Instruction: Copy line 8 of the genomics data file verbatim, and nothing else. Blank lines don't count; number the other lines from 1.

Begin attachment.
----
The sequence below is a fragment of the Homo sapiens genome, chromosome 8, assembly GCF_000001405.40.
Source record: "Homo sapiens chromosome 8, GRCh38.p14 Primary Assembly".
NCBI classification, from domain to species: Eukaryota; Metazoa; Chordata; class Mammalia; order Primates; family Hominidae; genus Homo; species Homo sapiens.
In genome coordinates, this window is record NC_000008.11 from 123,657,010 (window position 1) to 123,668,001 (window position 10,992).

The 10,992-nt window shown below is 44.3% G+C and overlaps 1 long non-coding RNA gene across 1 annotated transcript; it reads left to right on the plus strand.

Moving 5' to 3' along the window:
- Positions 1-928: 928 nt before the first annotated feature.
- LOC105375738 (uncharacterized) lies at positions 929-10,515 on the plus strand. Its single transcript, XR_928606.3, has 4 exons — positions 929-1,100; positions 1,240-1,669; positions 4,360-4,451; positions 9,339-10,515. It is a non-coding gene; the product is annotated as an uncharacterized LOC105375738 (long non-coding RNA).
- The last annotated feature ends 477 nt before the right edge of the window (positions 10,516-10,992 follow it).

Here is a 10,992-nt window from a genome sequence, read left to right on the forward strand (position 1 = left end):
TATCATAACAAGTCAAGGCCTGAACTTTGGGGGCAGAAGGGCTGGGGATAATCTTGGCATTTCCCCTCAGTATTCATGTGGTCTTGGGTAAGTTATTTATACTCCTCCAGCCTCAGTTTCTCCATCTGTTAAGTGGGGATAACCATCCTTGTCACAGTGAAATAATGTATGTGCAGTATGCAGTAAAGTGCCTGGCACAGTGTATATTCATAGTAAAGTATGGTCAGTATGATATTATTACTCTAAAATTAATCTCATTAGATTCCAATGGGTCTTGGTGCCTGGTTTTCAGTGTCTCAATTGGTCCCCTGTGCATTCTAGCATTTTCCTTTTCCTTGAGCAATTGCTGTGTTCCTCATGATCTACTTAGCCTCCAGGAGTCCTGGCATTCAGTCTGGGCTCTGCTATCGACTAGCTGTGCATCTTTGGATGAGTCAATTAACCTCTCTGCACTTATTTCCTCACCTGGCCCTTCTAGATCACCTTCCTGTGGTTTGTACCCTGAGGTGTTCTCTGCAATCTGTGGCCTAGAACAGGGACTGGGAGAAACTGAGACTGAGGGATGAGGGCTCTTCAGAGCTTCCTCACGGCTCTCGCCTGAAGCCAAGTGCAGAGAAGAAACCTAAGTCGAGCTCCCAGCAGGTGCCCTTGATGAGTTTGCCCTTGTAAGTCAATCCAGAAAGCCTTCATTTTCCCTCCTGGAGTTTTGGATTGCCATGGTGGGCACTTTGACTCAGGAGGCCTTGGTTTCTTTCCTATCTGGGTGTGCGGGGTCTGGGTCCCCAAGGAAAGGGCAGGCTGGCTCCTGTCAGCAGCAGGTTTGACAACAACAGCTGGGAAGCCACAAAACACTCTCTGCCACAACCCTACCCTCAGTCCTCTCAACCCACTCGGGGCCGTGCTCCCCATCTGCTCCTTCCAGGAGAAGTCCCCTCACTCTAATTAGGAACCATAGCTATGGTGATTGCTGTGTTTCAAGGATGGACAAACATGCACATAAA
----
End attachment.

- LOC105375738 (uncharacterized) lies at positions 929-10,515 on the plus strand. Its single transcript, XR_928606.3, has 4 exons — positions 929-1,100; positions 1,240-1,669; positions 4,360-4,451; positions 9,339-10,515. It is a non-coding gene; the product is annotated as an uncharacterized LOC105375738 (long non-coding RNA).